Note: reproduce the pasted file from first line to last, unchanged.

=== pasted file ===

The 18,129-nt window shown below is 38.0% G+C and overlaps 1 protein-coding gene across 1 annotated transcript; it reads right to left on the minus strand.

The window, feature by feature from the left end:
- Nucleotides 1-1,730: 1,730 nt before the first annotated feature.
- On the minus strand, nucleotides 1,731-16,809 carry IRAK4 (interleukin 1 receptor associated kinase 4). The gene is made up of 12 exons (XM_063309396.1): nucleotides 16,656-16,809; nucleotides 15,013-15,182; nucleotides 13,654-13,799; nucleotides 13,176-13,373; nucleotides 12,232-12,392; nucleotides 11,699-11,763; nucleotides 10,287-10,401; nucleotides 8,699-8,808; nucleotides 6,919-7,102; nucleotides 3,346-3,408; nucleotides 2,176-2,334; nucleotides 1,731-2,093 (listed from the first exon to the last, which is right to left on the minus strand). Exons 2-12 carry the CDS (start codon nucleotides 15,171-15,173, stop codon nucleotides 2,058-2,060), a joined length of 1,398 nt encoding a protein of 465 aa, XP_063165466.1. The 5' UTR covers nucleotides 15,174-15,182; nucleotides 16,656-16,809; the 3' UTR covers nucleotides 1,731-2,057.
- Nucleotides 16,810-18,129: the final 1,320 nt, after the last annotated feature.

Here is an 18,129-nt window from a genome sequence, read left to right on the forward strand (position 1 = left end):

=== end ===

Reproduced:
The 18,129-nt window shown below is 38.0% G+C and overlaps 1 protein-coding gene across 1 annotated transcript; it reads right to left on the minus strand.

The window, feature by feature from the left end:
- Nucleotides 1-1,730: 1,730 nt before the first annotated feature.
- On the minus strand, nucleotides 1,731-16,809 carry IRAK4 (interleukin 1 receptor associated kinase 4). The gene is made up of 12 exons (XM_063309396.1): nucleotides 16,656-16,809; nucleotides 15,013-15,182; nucleotides 13,654-13,799; nucleotides 13,176-13,373; nucleotides 12,232-12,392; nucleotides 11,699-11,763; nucleotides 10,287-10,401; nucleotides 8,699-8,808; nucleotides 6,919-7,102; nucleotides 3,346-3,408; nucleotides 2,176-2,334; nucleotides 1,731-2,093 (listed from the first exon to the last, which is right to left on the minus strand). Exons 2-12 carry the CDS (start codon nucleotides 15,171-15,173, stop codon nucleotides 2,058-2,060), a joined length of 1,398 nt encoding a protein of 465 aa, XP_063165466.1. The 5' UTR covers nucleotides 15,174-15,182; nucleotides 16,656-16,809; the 3' UTR covers nucleotides 1,731-2,057.
- Nucleotides 16,810-18,129: the final 1,320 nt, after the last annotated feature.

Here is an 18,129-nt window from a genome sequence, read left to right on the forward strand (position 1 = left end):